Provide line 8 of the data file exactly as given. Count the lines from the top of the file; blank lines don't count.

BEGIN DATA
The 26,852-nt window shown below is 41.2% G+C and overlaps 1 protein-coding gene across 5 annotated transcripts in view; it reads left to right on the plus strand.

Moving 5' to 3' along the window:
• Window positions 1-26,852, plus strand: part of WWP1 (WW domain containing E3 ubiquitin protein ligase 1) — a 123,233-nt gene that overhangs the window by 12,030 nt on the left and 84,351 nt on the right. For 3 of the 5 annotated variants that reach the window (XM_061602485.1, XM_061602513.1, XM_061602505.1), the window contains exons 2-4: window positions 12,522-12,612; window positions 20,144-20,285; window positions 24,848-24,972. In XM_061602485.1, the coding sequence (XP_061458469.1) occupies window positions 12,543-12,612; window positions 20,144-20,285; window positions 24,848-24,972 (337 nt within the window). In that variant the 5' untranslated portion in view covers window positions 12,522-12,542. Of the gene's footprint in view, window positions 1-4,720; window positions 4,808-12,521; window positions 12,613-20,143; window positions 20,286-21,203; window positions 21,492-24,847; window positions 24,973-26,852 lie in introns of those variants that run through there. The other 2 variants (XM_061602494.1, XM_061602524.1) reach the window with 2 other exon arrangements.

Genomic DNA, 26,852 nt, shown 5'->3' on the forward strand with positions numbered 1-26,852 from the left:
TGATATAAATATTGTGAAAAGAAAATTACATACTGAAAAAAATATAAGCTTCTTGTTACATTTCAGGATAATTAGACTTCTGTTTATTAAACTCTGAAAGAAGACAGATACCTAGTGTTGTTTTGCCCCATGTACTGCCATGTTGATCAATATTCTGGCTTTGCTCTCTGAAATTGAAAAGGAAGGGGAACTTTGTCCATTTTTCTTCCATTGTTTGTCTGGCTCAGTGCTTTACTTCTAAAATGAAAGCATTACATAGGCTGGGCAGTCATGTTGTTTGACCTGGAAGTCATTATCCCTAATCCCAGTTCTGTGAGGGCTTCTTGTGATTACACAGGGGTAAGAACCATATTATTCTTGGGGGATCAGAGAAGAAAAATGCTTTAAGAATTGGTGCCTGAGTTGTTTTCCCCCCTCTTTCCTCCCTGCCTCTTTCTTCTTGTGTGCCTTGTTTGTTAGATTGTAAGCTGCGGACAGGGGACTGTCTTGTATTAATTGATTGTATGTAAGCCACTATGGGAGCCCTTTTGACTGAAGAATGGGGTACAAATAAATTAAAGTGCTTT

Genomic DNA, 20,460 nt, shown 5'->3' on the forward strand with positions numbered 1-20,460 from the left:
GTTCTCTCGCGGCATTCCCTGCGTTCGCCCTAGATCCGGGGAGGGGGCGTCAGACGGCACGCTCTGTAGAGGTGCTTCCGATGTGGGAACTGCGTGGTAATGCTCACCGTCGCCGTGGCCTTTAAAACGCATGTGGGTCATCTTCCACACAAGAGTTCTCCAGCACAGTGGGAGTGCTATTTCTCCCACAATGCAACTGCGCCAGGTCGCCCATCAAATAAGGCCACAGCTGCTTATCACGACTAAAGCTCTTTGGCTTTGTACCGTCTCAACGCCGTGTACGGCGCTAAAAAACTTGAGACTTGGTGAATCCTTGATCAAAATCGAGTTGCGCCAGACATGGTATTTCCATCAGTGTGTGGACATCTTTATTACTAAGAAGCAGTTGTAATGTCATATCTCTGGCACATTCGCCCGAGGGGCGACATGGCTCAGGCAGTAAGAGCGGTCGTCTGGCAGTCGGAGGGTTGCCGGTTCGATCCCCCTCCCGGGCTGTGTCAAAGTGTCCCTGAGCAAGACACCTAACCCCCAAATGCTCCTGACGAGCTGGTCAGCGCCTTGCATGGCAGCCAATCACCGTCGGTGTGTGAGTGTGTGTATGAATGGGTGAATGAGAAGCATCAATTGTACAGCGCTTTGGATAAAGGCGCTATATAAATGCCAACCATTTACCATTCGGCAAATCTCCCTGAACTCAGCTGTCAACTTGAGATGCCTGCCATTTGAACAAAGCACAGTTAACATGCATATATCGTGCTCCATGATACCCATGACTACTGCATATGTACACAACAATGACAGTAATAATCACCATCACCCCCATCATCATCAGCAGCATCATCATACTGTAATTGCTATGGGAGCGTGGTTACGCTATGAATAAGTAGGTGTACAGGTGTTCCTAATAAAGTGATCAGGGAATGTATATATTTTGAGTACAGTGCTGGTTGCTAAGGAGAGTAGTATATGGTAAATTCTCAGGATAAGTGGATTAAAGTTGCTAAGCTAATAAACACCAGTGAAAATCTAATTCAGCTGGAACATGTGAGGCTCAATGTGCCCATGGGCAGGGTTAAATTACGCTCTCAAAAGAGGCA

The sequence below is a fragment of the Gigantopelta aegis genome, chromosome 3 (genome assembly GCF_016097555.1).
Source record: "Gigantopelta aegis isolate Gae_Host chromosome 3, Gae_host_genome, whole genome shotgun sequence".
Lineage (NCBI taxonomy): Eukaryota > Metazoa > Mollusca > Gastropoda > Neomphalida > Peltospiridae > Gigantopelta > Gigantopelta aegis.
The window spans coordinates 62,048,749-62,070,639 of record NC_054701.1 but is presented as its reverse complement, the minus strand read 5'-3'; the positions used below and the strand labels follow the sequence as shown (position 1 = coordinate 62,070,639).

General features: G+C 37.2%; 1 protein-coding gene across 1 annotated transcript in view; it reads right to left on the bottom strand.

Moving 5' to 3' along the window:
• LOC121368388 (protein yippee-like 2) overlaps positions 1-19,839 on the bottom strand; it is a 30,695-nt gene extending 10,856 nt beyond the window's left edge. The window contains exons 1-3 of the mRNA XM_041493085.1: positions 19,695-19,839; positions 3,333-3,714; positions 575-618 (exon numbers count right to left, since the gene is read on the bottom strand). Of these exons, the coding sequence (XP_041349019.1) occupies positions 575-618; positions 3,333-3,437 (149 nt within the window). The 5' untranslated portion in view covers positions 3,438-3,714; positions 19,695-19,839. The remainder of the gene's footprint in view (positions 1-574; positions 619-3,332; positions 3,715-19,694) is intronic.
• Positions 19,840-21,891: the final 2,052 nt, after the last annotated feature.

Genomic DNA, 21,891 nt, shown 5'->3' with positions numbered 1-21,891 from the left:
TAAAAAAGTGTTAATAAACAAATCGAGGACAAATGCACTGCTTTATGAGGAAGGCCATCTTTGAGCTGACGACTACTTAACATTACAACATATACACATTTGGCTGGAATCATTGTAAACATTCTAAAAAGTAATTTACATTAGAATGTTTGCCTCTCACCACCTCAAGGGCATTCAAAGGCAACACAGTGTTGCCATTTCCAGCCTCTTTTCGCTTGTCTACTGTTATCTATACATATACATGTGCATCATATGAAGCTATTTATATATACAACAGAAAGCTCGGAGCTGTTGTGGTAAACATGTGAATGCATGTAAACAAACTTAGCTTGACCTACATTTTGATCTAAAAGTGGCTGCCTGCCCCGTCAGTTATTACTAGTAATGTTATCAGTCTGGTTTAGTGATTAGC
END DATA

The sequence below is a fragment of the Gigantopelta aegis genome, chromosome 3 (genome assembly GCF_016097555.1).